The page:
Preface to the Original Edition

In submitting the following pages to the public, I feel that it is incumbent upon me to explain, by what circumstances the materials from which the work has been compiled were placed at my disposal. The original diary, comprehending six volumes, closely written in short-hand by Mr Pepys himself, belonged to the valuable collection of books and prints, bequeathed by him to Magdalene College, Cambridge, and had remained there unexamined, till the appointment of my brother, the present Master, under whose auspices the manuscript was deciphered by Mr John Smith, with a view to its publication.

My ‘‘brother’’s time, however, being too much engrossed by more important duties to admit of his editing the work, the task of preparing it for the press was undertaken by me at his request.

The Diary commences January 1st, 1659/60, and after being regularly kept for ten years, it is brought to a sudden conclusion, owing to the weak state of Mr Pepys’s eyes, which precluded him from continuing or resuming the occupation. As he was in the habit of recording the most trifling occurrences of his life, it became absolutely necessary to curtail the manuscript materially, and in many instances to condense the matter, but the greatest care has been taken to preserve the original meaning, without making a single addition, excepting where, from the short-hand being defective, some alteration appeared absolutely necessary. It may be objected by those who are not aware how little is known from authentic sources of the history of the stage about the period of the Restoration, that the notices of theatrical performances occur too frequently, but as many of the incidents recorded, connected with this subject, are not to be met with elsewhere, I thought myself justified in retaining them, at the risk of fatiguing those readers who have no taste for the concerns of the drama. The general details may also, in some instances, even in their abridged form, be considered as too minute, nor is it an easy task, in an undertaking of this sort, to please everybody’s taste my principal study in making the selection, however, has been to omit nothing of public interest, and to introduce at the same time a great variety of other topics, less important, perhaps, but tending in some degree to illustrate the manners and habits of the age.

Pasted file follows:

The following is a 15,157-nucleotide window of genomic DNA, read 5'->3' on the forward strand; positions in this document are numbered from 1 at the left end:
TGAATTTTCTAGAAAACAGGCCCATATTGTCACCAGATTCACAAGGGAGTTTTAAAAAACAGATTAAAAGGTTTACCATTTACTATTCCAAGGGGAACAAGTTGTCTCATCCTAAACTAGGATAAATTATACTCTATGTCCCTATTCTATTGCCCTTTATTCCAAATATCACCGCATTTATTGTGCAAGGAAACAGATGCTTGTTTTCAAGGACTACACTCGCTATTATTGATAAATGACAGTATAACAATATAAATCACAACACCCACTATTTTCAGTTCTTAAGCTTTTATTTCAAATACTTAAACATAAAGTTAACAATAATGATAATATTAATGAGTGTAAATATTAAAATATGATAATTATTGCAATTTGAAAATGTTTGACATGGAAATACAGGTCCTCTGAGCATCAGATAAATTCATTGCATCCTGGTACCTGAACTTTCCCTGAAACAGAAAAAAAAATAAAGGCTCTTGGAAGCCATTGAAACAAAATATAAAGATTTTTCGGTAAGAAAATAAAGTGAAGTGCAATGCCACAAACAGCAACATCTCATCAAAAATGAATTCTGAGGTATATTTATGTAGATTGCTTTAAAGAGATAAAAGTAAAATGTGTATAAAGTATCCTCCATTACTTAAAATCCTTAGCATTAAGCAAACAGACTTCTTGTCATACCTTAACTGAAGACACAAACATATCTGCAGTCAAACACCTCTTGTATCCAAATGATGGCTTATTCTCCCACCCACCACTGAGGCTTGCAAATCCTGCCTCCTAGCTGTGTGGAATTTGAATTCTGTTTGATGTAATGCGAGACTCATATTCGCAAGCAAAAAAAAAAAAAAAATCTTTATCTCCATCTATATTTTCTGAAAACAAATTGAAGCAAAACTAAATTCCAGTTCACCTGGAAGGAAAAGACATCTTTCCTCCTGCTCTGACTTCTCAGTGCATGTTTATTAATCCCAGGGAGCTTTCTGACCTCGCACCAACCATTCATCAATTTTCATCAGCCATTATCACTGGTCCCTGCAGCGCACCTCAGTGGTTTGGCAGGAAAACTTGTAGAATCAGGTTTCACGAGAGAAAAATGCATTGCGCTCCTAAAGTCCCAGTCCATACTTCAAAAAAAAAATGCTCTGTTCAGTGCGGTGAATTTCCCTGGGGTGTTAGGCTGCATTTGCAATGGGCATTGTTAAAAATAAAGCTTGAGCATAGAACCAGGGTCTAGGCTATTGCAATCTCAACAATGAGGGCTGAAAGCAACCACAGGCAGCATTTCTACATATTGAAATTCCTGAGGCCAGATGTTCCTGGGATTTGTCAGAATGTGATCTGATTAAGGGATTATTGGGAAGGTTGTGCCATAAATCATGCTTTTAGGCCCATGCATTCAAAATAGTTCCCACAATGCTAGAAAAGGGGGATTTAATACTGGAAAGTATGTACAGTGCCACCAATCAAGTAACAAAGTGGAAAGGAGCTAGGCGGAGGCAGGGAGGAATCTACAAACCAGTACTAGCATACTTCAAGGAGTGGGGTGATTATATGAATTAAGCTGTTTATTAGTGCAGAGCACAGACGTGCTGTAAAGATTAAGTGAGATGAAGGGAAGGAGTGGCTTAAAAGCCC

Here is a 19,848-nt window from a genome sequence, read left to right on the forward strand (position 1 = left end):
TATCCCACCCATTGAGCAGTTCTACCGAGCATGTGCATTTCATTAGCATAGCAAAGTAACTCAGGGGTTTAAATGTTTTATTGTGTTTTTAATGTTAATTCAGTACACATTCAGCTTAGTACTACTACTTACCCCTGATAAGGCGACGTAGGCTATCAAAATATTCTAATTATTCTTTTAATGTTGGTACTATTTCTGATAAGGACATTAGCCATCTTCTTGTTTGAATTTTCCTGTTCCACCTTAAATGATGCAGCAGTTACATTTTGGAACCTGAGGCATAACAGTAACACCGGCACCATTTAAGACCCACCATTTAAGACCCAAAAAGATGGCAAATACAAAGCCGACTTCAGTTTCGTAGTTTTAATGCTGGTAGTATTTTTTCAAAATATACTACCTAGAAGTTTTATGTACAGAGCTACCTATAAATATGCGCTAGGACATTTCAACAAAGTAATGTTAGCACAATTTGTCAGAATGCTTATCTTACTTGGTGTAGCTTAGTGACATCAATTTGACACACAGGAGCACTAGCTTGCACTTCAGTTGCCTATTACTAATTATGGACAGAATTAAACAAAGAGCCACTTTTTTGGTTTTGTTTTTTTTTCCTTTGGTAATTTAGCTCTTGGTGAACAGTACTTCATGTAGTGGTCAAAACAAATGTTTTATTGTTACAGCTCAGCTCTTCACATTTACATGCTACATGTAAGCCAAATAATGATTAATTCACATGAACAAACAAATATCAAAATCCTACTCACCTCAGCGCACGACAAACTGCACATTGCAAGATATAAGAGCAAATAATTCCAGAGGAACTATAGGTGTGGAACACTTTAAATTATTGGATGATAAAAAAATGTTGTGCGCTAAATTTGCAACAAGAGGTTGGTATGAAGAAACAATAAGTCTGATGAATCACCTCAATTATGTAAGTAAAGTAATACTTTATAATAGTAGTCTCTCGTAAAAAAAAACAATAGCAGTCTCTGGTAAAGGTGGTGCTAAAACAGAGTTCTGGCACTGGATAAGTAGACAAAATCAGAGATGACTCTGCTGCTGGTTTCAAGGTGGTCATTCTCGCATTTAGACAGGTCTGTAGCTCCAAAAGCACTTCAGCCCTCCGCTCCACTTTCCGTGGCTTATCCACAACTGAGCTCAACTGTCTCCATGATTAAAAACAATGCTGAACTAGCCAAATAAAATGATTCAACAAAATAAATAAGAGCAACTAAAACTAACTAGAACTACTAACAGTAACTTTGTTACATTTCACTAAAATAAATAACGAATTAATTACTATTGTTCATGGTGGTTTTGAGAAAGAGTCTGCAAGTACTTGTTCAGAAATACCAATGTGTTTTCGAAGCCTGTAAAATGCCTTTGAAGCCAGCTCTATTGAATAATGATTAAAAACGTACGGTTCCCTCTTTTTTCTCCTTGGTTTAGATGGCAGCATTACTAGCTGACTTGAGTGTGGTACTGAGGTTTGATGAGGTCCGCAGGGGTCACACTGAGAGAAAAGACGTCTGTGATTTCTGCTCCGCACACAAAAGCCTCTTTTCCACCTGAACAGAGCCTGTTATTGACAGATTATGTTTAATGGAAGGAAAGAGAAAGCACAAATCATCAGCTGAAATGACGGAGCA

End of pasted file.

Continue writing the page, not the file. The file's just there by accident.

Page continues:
In justice to Mr Pepys’s literary reputation, the reader is forewarned that he is not to expect to find in the diary accuracy of style or finished composition. He should rather consider the work as a collection of reminiscences hastily thrown together at the end of each succeeding day, for the exclusive perusal of the Author.

The Journal contains the most unquestionable evidences of veracity, and, as the writer made no scruple of committing his most secret thoughts to paper, encouraged no doubt by the confidence which he derived from the use of short-hand, perhaps there never was a publication more implicitly to be relied upon for the authenticity of its statements and the exactness with which every fact is detailed Upon this point, I can venture to speak with the less hesitation, having in preparing the sheets for the press, had occasion to compare many parts of the Diary with different accounts of the same transactions recorded elsewhere, and in no instance could I detect any material error or wilful misrepresentation.

The notes at the bottom of the pages were introduced to elucidate obscure passages, and I have been tempted occasionally to insert short biographical sketches of the principal persons who are named, accompanied by such references as will enable the curious reader to inform himself more fully respecting them. In some instances, I experienced considerable difficulty in identifying the individuals, but I trust that the notices will be found, on the whole, sufficiently correct to answer the object intended.

When the concluding sheets of the Diary were nearly worked off, I was apprised by my friend, Dr Bandinel, that a great mass of original papers formerly belonging to Mr Pepys had been deposited in the Bodleian Library, among Dr Rawlinson’s collections, and I immediately proceeded to Oxford to examine them As I found as many as seventy volumes of different descriptions, put together without any arrangement, and in no one instance furnished with an Index, it was impossible, in the short time allowed, to examine the contents very minutely, I was enabled, however, with the assistance of Mr William Upcott, of the London Institution, who kindly volunteered his services on the occasion, to select a great number of letters, which will be found in the correspondence comprised in the fifth volume of the Memoirs1 We could not obtain any conclusive evidence as to the manner in which these papers came into Dr Rawlinson’s

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